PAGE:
New Reports Reveal the State of Auto Theft in America

New Reports Reveal the State of Auto Theft in America

TUSCALOOSA, Ala. – Someone steals a vehicle every 36 seconds in the U.S., according to a recent report by the National Insurance Crime Bureau (NICB). Overall, there were 880,595 motor vehicle thefts nationwide in 2020. This 10 percent increase from the previous year is a sharp departure from several years of modest declines in auto crimes. The NICB notes that the pandemic created multiple national crises that correlate with the surprising increase in car theft rates.

The experts at AutoInsurance.com have examined the state of auto theft in the U.S. in 2022 and determined that you are much more likely to experience motor vehicle theft in certain regions, states, and cities compared to the national average. The average motor vehicle theft rate is highest on the West Coast, with an average of 302 thefts per 100,000 inhabitants. Meanwhile, the rate is 1 percent lower in the South. Alabama saw a 7.5 percent drop in auto crimes, from 12,252 in 2019 to 11,336 in 2020, with an average car theft rate of 222 per 100,000 inhabitants. Florida and Georgia also saw rates decline by 3.3 percent and 3.5 percent, respectively. These three southeastern states were among the ten states to experience a decrease in motor vehicle thefts in 2020.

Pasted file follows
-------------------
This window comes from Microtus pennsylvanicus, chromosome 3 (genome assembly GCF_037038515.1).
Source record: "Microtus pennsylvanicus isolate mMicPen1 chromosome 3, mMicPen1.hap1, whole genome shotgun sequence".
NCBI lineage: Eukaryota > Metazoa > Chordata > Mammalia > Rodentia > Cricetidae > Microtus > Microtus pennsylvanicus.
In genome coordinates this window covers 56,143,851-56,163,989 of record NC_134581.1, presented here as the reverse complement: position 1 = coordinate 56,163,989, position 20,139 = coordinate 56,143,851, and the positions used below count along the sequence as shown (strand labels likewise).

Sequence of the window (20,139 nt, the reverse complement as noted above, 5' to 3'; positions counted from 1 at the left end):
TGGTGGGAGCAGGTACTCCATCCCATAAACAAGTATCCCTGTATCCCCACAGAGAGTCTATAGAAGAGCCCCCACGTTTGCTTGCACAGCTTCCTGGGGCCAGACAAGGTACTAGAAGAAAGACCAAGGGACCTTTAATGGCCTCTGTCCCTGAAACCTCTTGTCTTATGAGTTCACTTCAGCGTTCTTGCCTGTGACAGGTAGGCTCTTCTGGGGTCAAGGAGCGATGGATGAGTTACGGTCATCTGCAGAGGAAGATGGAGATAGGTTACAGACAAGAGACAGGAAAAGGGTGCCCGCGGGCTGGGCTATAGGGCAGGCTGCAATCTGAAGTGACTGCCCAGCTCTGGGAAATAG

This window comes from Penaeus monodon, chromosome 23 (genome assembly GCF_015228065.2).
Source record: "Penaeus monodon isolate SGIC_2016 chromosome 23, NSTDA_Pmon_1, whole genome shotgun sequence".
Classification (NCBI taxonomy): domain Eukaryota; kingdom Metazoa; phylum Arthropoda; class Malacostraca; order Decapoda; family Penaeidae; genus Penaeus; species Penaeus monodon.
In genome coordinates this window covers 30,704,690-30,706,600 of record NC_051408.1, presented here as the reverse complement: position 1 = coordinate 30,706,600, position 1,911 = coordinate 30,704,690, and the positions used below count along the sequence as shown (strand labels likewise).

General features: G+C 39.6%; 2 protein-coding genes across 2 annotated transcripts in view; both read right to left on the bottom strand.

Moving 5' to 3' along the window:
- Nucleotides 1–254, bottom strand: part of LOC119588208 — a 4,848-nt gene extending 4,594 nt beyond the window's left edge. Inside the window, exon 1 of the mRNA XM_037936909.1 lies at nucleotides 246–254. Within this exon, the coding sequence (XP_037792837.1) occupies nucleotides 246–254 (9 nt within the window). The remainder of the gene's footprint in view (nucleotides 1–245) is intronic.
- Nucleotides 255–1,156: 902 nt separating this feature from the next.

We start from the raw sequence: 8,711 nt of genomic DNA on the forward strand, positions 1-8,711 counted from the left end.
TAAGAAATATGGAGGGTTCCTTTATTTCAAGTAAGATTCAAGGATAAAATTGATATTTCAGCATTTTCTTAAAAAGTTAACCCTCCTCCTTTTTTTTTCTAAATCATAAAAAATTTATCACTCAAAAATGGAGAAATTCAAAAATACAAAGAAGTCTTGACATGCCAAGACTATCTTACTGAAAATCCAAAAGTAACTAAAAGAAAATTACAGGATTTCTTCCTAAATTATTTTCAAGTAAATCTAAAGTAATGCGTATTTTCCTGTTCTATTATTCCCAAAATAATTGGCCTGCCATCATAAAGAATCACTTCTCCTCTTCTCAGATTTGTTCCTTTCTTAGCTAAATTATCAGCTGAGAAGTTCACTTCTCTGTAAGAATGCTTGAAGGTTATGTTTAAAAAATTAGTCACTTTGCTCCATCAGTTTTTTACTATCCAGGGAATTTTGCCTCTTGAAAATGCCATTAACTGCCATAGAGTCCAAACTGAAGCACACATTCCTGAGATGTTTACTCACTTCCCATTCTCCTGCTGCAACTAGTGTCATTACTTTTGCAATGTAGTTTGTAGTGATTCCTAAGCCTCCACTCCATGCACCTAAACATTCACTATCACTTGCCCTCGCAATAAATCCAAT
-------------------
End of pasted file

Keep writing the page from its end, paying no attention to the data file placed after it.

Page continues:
“Auto thefts saw a dramatic increase in 2020 versus 2019 in part due to the pandemic, an economic downturn, law enforcement realignment, depleted social and schooling programs, and, in still too many cases, owner complacency,” said David Glawe, president and CEO of the NICB. “For many people, a car is the second largest investment they will ever make behind a home. As such, it is important to take simple steps to protect your investment–lock your car and take your keys, no matter where you live.”

With auto crimes on the rise nationally, drivers should be vigilant and familiarize themselves with their insurance coverage. Comprehensive coverage helps pay to repair or replace a covered vehicle that is stolen or damaged by something other than a collision. However, it won’t cover items stolen from a car (like laptops) or aftermarket upgrades (like custom parts). Instead, a standard homeowners or renters insurance policy would cover personal property under the “off-premises coverage” clause. Drivers who have unfortunately fallen victim to car theft should take steps such as filing a police report, having the proper paperwork on hand when talking to their insurance company, and remembering to file a stolen vehicle report with the DMV.

This article was written by Reginald Allison II, Business Manager of ACIIR, with contributions from Aliza VigdermanDirector of Content of AutoInsurance.com. 

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